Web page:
Alma Schrage is a recent graduate of UC Berkeley and a research assistant in the Bowie lab in the Museum of Vertebrate Zoology. Over several years I have watched her become an ornithologist. In this interview she discusses her research on bird song and how it has been affected—or not—by being partially deaf.
Alma in the field. Photo courtesy of Alma Schrage.
Why study bird song?
It’s interesting on several different levels. If you’re interested in cognition and behavior, bird song provides so many different things to study. You can also study how vocalizations tie in with genetics, morphology and such to help provide a fuller picture of the bird, or you can study the factors that drive development of bird song such as different acoustic environments, and selective forces on calls and songs.
Nudibranchs, or sea slugs, are descended from animals with protective shells like those of modern snails. Nudibranchs have lost that shell, leaving them potentially vulnerable: squishy morsels in an ocean full of hungry things. But nudibranchs have some tricks to avoid becoming someone else’s meal: they use their own food to protect themselves.
Hermissenda crassicornis may not have a shell, but he is well-defended.
Photo by M. LaBarbera
One trick is to steal the defenses of your prey. Many nudibranchs eat stinging animals like hydroids and anemones. These animals use specialized stinging cells to catch their own prey and to defend themselves.
Hydroids. The stinging cells are on the ends of the long tentacles, waiting to catch prey.
Photo by M. LaBarbera
Male Golden-winged Warbler. Photo by Mark Peck*
This story begins when Streby et al. (2015) decided to track Golden-winged Warblers during their annual migration. We know that lots of birds migrate, but for most of them, we know surprisingly few details about that migration. Often we know generally where they go (to a specificity of, say, “somewhere in South America”) but not exactly where; rarely do we know what paths they take to get between wintering and breeding grounds. This kind of information is especially important for birds of conservation concern, since to protect a migratory population, you need to protect its wintering grounds and migration route as well as its breeding grounds.
The researchers relied on technology to tell them where the warblers went when they migrated. There are several different ways to track animal movements; in this case, researchers used light-level geolocators, which record the amount of light hitting the geolocator. Collected over time, these light intensity measurements allow researchers to calculate where the geolocator was, based on things such as day length. This location information isn’t as accurate as the data you would get from a GPS logger, but the light-level geolocators have a big advantage over GPS loggers: they can be much smaller, so you can put them on tiny birds like Golden-winged Warblers. A Golden-winged Warbler attached to a heavy, clunky GPS logger would not be migrating anywhere.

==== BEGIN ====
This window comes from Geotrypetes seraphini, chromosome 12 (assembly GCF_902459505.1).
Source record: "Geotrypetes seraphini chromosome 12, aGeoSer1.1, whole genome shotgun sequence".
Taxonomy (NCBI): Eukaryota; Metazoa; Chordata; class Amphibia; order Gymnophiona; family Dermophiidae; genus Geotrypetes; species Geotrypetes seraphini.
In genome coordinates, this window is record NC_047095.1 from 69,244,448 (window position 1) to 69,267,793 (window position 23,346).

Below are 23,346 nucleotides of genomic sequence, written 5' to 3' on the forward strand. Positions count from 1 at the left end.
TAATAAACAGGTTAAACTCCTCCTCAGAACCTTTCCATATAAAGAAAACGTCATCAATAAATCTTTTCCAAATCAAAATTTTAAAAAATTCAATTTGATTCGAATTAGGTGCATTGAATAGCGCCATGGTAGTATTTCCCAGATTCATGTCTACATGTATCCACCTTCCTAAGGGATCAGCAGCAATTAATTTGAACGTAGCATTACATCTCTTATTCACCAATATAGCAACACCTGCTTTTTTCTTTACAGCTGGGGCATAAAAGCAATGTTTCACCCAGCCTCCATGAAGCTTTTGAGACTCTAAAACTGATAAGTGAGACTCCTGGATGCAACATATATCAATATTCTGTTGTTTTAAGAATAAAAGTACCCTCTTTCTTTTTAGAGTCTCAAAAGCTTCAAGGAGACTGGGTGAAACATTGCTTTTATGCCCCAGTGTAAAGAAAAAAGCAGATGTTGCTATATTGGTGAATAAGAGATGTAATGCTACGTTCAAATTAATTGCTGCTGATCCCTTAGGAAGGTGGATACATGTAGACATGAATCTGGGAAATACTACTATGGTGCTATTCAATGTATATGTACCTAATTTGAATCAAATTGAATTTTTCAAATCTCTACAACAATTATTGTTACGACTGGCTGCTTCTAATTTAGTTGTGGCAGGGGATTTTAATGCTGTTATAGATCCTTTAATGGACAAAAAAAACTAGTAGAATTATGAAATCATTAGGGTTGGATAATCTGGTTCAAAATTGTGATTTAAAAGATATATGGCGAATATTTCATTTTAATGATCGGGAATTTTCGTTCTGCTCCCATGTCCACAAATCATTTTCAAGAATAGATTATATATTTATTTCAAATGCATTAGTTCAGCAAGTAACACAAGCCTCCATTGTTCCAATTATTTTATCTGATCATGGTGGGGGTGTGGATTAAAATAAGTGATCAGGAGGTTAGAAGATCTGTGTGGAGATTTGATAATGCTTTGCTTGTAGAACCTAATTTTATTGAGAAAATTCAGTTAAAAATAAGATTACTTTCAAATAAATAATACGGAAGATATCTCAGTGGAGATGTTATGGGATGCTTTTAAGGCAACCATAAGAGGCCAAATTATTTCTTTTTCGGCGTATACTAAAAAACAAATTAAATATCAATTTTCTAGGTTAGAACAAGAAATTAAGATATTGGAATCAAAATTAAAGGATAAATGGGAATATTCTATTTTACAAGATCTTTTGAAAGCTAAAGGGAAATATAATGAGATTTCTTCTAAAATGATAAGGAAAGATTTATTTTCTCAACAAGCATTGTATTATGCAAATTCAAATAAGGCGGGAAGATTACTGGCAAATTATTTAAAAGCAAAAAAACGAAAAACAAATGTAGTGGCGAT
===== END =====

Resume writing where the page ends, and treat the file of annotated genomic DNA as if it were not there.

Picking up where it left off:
It’s the time of year for hot chocolate and blankets and pictures of soft, fuzzy, round animals.
Pile of mice
California is in the middle of a severe drought. Winter is the rainy season here, and the last two winters weren’t rainy. The drought’s major human impact has been agriculture-related: California grows a hefty portion of the US’s fruits, vegetables, and livestock, all of which require water. The drive to my field sites takes me through the agriculture-heavy Central Valley, and the drought was clearly apparent this summer. The fields were all cracked dry earth and yellow grass, with the rare irrigated green square standing out like artificial turf. One afternoon late in the field season, a light rain sprinkled as we drove through the valley, and we rolled down the windows and cheered.
The Central Valley is thirsty.
Concerns over agriculture affect everyone; but beyond them, and more personally, I can’t help seeing the drought through the lens of a field biologist.
I have colleagues who slip and slosh through mud all summer to study Black Rails—or who hope that there will be mud to slosh through, anyway, because the small, secretive Black Rail relies on the existence of marshes in which to hide from predators and hatch its comically large-footed chicks. Less rain means fewer and smaller marshes for the Black Rails.
I’ve become more-than-usually interested in bats recently, for extremely serious scientific reasons.
Okay, no. It’s because of this video:
But bats aren’t just cute (and really, what animal wouldn’t be cute wrapped up like a burrito? I challenge you to think of one; even a cockroach would look big-eyed and winning). They are also intelligent, social, and adept hunters.
Every day, I feed my cat small, round, hard pellets that look about as appetizing as old gravel, and she gets so excited about them. I tasted one (for you, dear readers!) and I would describe the taste as falling somewhere between the meh of cardboard and the bleh of rancid fish. Not recommended. For her part, the cat flinches if I consume an orange anywhere near her; you can tell she thinks I am disgusting for eating them. It seems pretty clear that she and I have different tastes in food. Are such differences simply matters of individual preference, or is there a biological basis for them?
As in all things, I am right and you are wrong about this.
It’s hard to know what something tastes like to someone else. My personal experience of peanut butter (disgusting) is likely to differ from yours (mmm, yum), despite our belonging to the same species. However, we can say with some certainty that both of us can taste peanut butter, and that it will not taste like lemons to either of us. Humans have five major types of taste receptors: sweet, umami, bitter, sour, and salty. Sugar is sweet, hamburgers and mushrooms are umami, coffee and India pale ales are bitter, lemons are sour, and salt is salty.
And mice are micey.